– Ensure all corporate documents are provided and that the wording of the document is “a complete set of all documents in the history of the company” and not just in the possession of the current Directors or presenting candidate. Sometimes the fact that people don’t designate that its the companies complete files historically, individuals have been able to simply say “it was the complete copy of documents … in my possession.” Wording is important, and so are the documents. Apply penalties for missing documents.
– Compare transactions with the documents, transfer records, auditor comments and filings, combined with multiple questions aimed at the Directors themselves. Ensure that further certification of the documents is completed by the parties involved. The certification at least ensures that if any document was forged or altered in any way, it was their certification on that date, and could not be pawned off into a goose chase of who’s who.
– If you enter into a letter of intent, ensure it is non-binding, and any exchange of funds in advance of closing needs to be documents by both parties. I highly recommend not transferring any funds prior to closing, many unsavory characters have possed as Lawyer trusts over the years and have stolen the funds.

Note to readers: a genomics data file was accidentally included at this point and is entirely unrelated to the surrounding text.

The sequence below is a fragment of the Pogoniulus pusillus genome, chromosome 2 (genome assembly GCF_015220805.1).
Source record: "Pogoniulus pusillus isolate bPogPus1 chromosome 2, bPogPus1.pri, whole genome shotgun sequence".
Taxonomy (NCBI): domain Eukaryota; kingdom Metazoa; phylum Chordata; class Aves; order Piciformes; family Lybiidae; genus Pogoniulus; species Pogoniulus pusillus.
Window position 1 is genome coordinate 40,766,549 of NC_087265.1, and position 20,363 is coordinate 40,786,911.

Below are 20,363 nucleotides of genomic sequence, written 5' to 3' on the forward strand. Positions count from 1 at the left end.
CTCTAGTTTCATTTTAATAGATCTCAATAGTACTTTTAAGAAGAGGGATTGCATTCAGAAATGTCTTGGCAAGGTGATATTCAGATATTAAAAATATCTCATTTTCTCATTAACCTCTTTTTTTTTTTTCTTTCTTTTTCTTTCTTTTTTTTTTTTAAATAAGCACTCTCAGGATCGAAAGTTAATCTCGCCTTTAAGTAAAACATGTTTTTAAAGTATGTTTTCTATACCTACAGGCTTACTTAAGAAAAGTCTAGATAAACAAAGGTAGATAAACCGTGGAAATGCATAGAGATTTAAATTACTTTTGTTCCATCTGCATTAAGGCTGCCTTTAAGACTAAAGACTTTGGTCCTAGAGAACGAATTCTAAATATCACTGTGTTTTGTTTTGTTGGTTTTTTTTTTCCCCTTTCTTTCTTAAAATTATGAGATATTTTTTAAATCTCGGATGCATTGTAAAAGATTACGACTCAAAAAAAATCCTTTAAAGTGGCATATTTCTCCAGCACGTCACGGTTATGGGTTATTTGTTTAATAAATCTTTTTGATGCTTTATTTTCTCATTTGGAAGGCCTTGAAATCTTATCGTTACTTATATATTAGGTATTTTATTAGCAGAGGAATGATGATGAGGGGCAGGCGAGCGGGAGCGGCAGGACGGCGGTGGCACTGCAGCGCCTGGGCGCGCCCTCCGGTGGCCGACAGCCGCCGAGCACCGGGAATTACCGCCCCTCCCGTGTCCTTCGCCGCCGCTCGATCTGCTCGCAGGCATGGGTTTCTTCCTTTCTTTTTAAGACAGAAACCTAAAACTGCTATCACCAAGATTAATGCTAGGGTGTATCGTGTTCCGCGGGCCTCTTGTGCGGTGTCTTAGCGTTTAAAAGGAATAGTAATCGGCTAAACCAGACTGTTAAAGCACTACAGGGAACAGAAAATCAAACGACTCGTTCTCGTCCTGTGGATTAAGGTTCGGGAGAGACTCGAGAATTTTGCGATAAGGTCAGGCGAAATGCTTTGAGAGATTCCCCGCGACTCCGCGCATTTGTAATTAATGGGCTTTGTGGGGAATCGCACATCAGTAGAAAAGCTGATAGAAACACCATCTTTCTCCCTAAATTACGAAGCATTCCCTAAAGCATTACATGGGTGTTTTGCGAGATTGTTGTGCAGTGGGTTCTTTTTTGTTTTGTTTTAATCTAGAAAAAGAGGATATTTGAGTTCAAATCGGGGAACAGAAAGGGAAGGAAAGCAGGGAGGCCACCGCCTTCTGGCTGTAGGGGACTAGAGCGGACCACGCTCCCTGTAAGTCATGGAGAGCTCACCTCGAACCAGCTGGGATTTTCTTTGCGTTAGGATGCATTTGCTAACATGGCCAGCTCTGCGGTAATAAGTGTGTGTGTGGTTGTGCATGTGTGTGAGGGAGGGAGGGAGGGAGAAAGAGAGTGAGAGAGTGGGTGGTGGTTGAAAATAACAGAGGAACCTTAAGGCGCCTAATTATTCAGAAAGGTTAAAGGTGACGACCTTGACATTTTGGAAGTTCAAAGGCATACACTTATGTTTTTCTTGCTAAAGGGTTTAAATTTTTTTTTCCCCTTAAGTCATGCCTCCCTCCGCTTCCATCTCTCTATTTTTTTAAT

– Consider the acceptable amount of dilution for yourself and then times that number by two. That is likely what you are facing due to the “lack of market” that the candidate company has, even a little bit of trading feels like a ton of bricks.
– Public company candidate companies may or may not just do an equity transaction, a cash component is often asked for to also purchase on controlling and hold out shareholders for cash. Be aware, that the market price for near complete ownership is around $300,000 USD with very little equity given up, to almost no cash and just equity. The going price of control per se are between $500,000 and $300,000 in assets or cash. However, one should never consider a “shell”, but rather look for candidate companies for a reverse merger with existing businesses. If you believe a company to be a shell, you need to report this appropriately. The stronger the merging company, the better.
– Access top-notch securities attorneys to complete the entire process from due diligence, executing the agreements, the merger, and super 8k. To do so, contact firstname.lastname@example.org
– In order to close a merger transaction, your company must have two years of audited financial statements prepared in accordance with GAAP, and quarterlies. There statements are filed within the 8k.
– The best way to receive shares is in a share per share value issued for control. Getting them any other way requires careful advice of an attorney to ensure no laws are being circumvented.
Last but not least… you merge and become a fully reporting, trading, OTCBB Listing.